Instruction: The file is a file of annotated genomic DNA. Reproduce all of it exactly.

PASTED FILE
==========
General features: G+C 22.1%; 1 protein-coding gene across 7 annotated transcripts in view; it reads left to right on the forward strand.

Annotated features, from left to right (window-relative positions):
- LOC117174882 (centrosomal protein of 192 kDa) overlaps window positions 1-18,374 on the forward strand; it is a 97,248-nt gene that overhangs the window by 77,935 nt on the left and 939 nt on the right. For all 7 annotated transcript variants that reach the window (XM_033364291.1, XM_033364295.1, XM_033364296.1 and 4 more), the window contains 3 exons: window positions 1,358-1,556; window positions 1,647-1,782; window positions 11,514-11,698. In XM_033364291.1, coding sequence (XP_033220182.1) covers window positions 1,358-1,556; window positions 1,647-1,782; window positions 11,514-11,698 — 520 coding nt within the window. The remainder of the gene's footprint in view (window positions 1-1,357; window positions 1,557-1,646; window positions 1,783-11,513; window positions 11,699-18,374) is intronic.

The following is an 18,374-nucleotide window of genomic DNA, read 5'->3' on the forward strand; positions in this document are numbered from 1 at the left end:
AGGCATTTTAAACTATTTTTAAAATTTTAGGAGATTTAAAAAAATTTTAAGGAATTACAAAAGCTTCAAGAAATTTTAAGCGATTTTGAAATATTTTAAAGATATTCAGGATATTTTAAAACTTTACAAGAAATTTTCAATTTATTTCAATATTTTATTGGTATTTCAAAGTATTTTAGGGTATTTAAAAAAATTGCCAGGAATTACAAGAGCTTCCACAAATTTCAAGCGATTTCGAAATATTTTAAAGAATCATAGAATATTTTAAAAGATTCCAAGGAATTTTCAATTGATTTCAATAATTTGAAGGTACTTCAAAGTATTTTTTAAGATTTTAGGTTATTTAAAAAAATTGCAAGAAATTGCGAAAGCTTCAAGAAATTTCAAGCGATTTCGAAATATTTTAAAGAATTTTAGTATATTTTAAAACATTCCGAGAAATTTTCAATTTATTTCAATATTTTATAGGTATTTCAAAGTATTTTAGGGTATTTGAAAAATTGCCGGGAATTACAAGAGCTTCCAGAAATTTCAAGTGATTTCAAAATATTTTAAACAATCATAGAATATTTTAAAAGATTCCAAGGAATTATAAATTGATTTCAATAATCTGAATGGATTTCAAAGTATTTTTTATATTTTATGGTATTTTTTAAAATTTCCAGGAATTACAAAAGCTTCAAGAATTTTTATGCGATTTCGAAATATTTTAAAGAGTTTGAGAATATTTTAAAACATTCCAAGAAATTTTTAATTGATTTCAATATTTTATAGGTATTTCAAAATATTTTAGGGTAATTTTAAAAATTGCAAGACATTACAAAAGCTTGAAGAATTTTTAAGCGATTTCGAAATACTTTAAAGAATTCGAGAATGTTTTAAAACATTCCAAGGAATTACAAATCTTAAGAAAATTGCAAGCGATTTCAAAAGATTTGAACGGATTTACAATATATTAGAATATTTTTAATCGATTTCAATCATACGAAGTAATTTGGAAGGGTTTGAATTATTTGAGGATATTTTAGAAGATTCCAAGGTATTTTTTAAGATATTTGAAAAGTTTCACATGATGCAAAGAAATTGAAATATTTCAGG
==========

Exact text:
General features: G+C 22.1%; 1 protein-coding gene across 7 annotated transcripts in view; it reads left to right on the forward strand.

Annotated features, from left to right (window-relative positions):
- LOC117174882 (centrosomal protein of 192 kDa) overlaps window positions 1-18,374 on the forward strand; it is a 97,248-nt gene that overhangs the window by 77,935 nt on the left and 939 nt on the right. For all 7 annotated transcript variants that reach the window (XM_033364291.1, XM_033364295.1, XM_033364296.1 and 4 more), the window contains 3 exons: window positions 1,358-1,556; window positions 1,647-1,782; window positions 11,514-11,698. In XM_033364291.1, coding sequence (XP_033220182.1) covers window positions 1,358-1,556; window positions 1,647-1,782; window positions 11,514-11,698 — 520 coding nt within the window. The remainder of the gene's footprint in view (window positions 1-1,357; window positions 1,557-1,646; window positions 1,783-11,513; window positions 11,699-18,374) is intronic.

The following is an 18,374-nucleotide window of genomic DNA, read 5'->3' on the forward strand; positions in this document are numbered from 1 at the left end:
AGGCATTTTAAACTATTTTTAAAATTTTAGGAGATTTAAAAAAATTTTAAGGAATTACAAAAGCTTCAAGAAATTTTAAGCGATTTTGAAATATTTTAAAGATATTCAGGATATTTTAAAACTTTACAAGAAATTTTCAATTTATTTCAATATTTTATTGGTATTTCAAAGTATTTTAGGGTATTTAAAAAAATTGCCAGGAATTACAAGAGCTTCCACAAATTTCAAGCGATTTCGAAATATTTTAAAGAATCATAGAATATTTTAAAAGATTCCAAGGAATTTTCAATTGATTTCAATAATTTGAAGGTACTTCAAAGTATTTTTTAAGATTTTAGGTTATTTAAAAAAATTGCAAGAAATTGCGAAAGCTTCAAGAAATTTCAAGCGATTTCGAAATATTTTAAAGAATTTTAGTATATTTTAAAACATTCCGAGAAATTTTCAATTTATTTCAATATTTTATAGGTATTTCAAAGTATTTTAGGGTATTTGAAAAATTGCCGGGAATTACAAGAGCTTCCAGAAATTTCAAGTGATTTCAAAATATTTTAAACAATCATAGAATATTTTAAAAGATTCCAAGGAATTATAAATTGATTTCAATAATCTGAATGGATTTCAAAGTATTTTTTATATTTTATGGTATTTTTTAAAATTTCCAGGAATTACAAAAGCTTCAAGAATTTTTATGCGATTTCGAAATATTTTAAAGAGTTTGAGAATATTTTAAAACATTCCAAGAAATTTTTAATTGATTTCAATATTTTATAGGTATTTCAAAATATTTTAGGGTAATTTTAAAAATTGCAAGACATTACAAAAGCTTGAAGAATTTTTAAGCGATTTCGAAATACTTTAAAGAATTCGAGAATGTTTTAAAACATTCCAAGGAATTACAAATCTTAAGAAAATTGCAAGCGATTTCAAAAGATTTGAACGGATTTACAATATATTAGAATATTTTTAATCGATTTCAATCATACGAAGTAATTTGGAAGGGTTTGAATTATTTGAGGATATTTTAGAAGATTCCAAGGTATTTTTTAAGATATTTGAAAAGTTTCACATGATGCAAAGAAATTGAAATATTTCAGG